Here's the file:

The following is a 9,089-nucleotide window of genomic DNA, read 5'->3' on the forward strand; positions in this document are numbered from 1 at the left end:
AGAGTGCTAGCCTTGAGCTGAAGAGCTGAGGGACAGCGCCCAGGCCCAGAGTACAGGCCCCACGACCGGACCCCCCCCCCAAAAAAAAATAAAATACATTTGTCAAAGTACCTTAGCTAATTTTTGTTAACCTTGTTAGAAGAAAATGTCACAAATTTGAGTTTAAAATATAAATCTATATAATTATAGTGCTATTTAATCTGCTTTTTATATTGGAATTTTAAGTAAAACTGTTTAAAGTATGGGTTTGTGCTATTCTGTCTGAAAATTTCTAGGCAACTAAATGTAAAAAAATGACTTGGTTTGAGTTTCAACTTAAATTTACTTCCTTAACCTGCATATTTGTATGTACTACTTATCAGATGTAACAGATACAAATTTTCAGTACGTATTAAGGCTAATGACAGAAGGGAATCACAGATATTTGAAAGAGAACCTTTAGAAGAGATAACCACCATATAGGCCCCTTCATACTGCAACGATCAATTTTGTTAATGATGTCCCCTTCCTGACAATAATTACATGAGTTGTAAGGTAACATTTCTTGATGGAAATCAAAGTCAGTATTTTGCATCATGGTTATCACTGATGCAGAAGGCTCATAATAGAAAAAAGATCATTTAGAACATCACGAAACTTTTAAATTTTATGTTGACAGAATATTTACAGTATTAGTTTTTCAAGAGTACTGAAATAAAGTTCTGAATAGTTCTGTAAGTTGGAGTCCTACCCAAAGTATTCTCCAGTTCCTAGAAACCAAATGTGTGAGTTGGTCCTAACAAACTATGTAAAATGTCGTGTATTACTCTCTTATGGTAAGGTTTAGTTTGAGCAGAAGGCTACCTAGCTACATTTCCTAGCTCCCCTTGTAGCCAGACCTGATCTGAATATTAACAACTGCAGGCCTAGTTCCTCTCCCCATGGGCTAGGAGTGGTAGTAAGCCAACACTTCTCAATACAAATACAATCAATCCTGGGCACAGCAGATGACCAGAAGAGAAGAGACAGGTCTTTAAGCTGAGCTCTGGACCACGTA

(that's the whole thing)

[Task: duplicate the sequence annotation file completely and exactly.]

The following is a 9,089-nucleotide window of genomic DNA, read 5'->3' on the forward strand; positions in this document are numbered from 1 at the left end:
AGAGTGCTAGCCTTGAGCTGAAGAGCTGAGGGACAGCGCCCAGGCCCAGAGTACAGGCCCCACGACCGGACCCCCCCCCCAAAAAAAAATAAAATACATTTGTCAAAGTACCTTAGCTAATTTTTGTTAACCTTGTTAGAAGAAAATGTCACAAATTTGAGTTTAAAATATAAATCTATATAATTATAGTGCTATTTAATCTGCTTTTTATATTGGAATTTTAAGTAAAACTGTTTAAAGTATGGGTTTGTGCTATTCTGTCTGAAAATTTCTAGGCAACTAAATGTAAAAAAATGACTTGGTTTGAGTTTCAACTTAAATTTACTTCCTTAACCTGCATATTTGTATGTACTACTTATCAGATGTAACAGATACAAATTTTCAGTACGTATTAAGGCTAATGACAGAAGGGAATCACAGATATTTGAAAGAGAACCTTTAGAAGAGATAACCACCATATAGGCCCCTTCATACTGCAACGATCAATTTTGTTAATGATGTCCCCTTCCTGACAATAATTACATGAGTTGTAAGGTAACATTTCTTGATGGAAATCAAAGTCAGTATTTTGCATCATGGTTATCACTGATGCAGAAGGCTCATAATAGAAAAAAGATCATTTAGAACATCACGAAACTTTTAAATTTTATGTTGACAGAATATTTACAGTATTAGTTTTTCAAGAGTACTGAAATAAAGTTCTGAATAGTTCTGTAAGTTGGAGTCCTACCCAAAGTATTCTCCAGTTCCTAGAAACCAAATGTGTGAGTTGGTCCTAACAAACTATGTAAAATGTCGTGTATTACTCTCTTATGGTAAGGTTTAGTTTGAGCAGAAGGCTACCTAGCTACATTTCCTAGCTCCCCTTGTAGCCAGACCTGATCTGAATATTAACAACTGCAGGCCTAGTTCCTCTCCCCATGGGCTAGGAGTGGTAGTAAGCCAACACTTCTCAATACAAATACAATCAATCCTGGGCACAGCAGATGACCAGAAGAGAAGAGACAGGTCTTTAAGCTGAGCTCTGGACCACGTA